How To Set A Wedding Budget
You may have been dreaming of your perfect wedding for years, but don’t let your ideas get ahead of your finances! While setting your wedding budget may seem like a bore, creating (and sticking to) your budget is arguably the most important part of wedding planning.
In all the excitement of wedding planning, it can be easy to just start looking without actually knowing how much you have to spend. No matter your wedding dreams, it’s all about making your finances work for you – and that starts with knowing what your wedding budget is. If you have already got a budget figure in mind, use the Guides for Brides budget calculator below to find out how other couples would allocate your wedding budget. If you haven’t got a figure in mind yet, read our how to guide.
Whatever your situation, here are some general guidelines for setting your wedding budget!
Step 1: Figure Out Who is Contributing to Your Wedding Budget
You may already know that you and your partner will be solely paying for your entire wedding – in which case this is an easy step for you! However, it may be that your parents or other family members wish to contribute to your wedding budget. So, finding out who is willing to chip in is a good first step to calculating your wedding budget.
Of course, this can be a tricky conversation but one you should have sooner rather than later. While it is no longer the expectation that the bride’s family will pay for the wedding, it’s worth seeing if either of your families wishes to help or pay for a specific cost. For example, your mum may have always dreamed of buying her daughter’s wedding dress, in which case that’s something you can remove from your wedding budget.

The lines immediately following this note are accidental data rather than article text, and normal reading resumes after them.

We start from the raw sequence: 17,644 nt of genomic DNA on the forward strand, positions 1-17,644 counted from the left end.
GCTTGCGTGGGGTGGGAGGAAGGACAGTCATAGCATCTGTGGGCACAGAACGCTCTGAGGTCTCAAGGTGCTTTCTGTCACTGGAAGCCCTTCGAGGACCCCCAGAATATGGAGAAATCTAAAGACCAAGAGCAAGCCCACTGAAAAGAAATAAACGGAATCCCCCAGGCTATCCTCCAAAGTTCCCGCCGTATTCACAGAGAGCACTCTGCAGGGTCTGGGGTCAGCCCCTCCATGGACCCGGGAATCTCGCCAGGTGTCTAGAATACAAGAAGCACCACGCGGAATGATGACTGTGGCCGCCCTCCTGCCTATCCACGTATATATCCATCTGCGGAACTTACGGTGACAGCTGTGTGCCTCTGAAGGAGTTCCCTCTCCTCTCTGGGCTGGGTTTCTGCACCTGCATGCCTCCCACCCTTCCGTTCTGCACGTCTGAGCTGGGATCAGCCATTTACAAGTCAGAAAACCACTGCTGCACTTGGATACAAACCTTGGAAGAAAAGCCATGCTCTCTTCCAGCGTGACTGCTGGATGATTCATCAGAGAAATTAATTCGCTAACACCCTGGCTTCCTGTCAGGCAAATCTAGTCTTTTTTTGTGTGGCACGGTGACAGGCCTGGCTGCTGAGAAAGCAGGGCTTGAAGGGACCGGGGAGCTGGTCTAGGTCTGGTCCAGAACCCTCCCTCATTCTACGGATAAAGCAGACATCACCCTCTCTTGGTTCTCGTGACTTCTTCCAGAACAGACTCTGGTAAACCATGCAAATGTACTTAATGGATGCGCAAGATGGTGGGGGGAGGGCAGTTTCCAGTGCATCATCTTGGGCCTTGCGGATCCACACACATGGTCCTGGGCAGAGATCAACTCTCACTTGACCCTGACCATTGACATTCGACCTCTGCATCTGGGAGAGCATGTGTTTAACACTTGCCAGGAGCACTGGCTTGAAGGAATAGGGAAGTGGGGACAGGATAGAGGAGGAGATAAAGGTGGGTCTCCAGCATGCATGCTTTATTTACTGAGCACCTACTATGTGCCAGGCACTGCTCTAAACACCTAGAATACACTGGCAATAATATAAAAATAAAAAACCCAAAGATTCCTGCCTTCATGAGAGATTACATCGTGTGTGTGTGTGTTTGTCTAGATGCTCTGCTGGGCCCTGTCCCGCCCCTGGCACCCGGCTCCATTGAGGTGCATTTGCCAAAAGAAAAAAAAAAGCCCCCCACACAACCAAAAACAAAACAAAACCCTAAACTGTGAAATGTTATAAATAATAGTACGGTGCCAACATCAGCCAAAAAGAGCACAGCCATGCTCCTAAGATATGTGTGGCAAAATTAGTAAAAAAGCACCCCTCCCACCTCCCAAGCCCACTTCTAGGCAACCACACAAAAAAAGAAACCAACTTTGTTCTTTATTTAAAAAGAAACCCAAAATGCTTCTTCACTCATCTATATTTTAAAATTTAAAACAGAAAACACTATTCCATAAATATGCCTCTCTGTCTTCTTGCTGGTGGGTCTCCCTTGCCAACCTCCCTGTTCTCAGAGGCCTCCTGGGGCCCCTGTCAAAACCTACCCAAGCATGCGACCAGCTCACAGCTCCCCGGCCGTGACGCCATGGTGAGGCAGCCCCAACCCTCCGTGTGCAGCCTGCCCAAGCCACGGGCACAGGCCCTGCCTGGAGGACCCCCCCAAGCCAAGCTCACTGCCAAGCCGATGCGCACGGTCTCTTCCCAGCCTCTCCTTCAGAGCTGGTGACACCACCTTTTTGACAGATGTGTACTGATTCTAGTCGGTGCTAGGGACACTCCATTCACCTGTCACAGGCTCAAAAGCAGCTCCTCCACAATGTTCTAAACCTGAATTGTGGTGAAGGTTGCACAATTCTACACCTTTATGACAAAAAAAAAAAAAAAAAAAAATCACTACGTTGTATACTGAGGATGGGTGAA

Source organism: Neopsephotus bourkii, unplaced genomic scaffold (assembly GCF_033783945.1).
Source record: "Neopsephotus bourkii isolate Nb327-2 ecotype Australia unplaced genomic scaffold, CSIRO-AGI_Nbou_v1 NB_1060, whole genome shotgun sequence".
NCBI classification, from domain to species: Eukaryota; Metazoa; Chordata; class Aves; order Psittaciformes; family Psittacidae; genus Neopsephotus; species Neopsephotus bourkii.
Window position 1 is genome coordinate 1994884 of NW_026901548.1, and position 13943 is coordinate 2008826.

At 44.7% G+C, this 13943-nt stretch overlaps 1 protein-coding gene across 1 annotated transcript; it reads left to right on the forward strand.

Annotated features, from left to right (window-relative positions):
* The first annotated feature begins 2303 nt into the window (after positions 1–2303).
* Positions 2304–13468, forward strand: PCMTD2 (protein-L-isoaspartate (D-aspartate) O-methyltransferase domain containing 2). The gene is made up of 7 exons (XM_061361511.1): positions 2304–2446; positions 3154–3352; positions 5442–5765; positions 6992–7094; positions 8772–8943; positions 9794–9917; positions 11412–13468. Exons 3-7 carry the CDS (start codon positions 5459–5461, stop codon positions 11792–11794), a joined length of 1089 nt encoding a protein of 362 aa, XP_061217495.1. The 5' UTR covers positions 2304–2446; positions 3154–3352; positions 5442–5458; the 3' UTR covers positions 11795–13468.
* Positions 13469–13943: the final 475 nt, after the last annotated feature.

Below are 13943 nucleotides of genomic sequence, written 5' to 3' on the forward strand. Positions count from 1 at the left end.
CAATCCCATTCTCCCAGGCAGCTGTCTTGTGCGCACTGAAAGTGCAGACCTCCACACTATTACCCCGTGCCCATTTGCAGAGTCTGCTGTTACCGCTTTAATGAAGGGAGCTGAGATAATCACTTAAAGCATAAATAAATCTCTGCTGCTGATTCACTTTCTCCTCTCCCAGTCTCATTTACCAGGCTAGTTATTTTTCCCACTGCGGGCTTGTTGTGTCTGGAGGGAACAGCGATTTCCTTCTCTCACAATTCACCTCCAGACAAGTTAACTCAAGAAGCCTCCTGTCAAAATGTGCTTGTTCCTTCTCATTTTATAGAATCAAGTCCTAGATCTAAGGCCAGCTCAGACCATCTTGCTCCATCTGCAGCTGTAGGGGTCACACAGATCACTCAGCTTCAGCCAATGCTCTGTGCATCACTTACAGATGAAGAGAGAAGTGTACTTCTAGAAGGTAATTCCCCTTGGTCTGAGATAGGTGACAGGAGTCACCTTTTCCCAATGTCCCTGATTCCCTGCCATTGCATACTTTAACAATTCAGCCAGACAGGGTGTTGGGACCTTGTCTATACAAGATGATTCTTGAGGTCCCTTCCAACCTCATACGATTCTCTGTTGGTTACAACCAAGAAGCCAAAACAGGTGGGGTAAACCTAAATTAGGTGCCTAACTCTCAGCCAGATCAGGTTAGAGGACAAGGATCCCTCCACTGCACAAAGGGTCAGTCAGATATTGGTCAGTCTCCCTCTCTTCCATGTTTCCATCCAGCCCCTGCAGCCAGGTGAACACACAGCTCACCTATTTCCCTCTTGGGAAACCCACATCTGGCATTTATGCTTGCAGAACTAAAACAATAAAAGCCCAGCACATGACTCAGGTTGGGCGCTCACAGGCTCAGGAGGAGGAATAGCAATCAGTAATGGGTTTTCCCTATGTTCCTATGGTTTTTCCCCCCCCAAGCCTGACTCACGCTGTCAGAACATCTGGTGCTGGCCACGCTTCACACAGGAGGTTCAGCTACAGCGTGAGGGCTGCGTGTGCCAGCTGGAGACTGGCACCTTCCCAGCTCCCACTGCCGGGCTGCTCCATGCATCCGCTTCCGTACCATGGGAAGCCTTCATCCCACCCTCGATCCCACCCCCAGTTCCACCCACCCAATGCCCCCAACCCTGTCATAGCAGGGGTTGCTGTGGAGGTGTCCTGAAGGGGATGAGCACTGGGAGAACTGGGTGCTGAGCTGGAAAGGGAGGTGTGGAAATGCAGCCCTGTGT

Step 2: Decide What You Can Afford With Your Partner
Once you know if you’ll be receiving any help from your family, you can focus on your own contribution. You will need to figure out how much you and your partner can realistically and comfortably afford to spend. First, how much do you have in savings and how much of this are you willing to put towards your wedding? You should always keep an emergency fund to cover things like a car breakdown, plus it’s best not to dip into a special saving fund for something like a house deposit.
Second, write down exactly how much income you both get each month. Then, take away all your consistent financial commitments, such as your rent or mortgage, transport costs and food budget. On top of these, you’ll have extra, fun expenses such as days out with friends and birthday or Christmas presents, so set aside a realistic amount for that. After you have made these calculations, what is left is the amount you have to spend on or save for your wedding each month.
Step 3: Estimate Your Guest Count
The cost of a wedding is generally based on two things: the guest list and the level of luxury you are wanting. The number of guests will determine the size of your venue and how much food and drink you’ll have to provide. Your guest count will also generate the number of several items such as invitations, cake slices, and wedding favours. So, the size of your guest list will determine roughly how much you need to be aiming to save. If you realise that your guest list is too large for your wedding budget, you either need to give yourself more time to save, or cut down your guest list to a more realistic figure.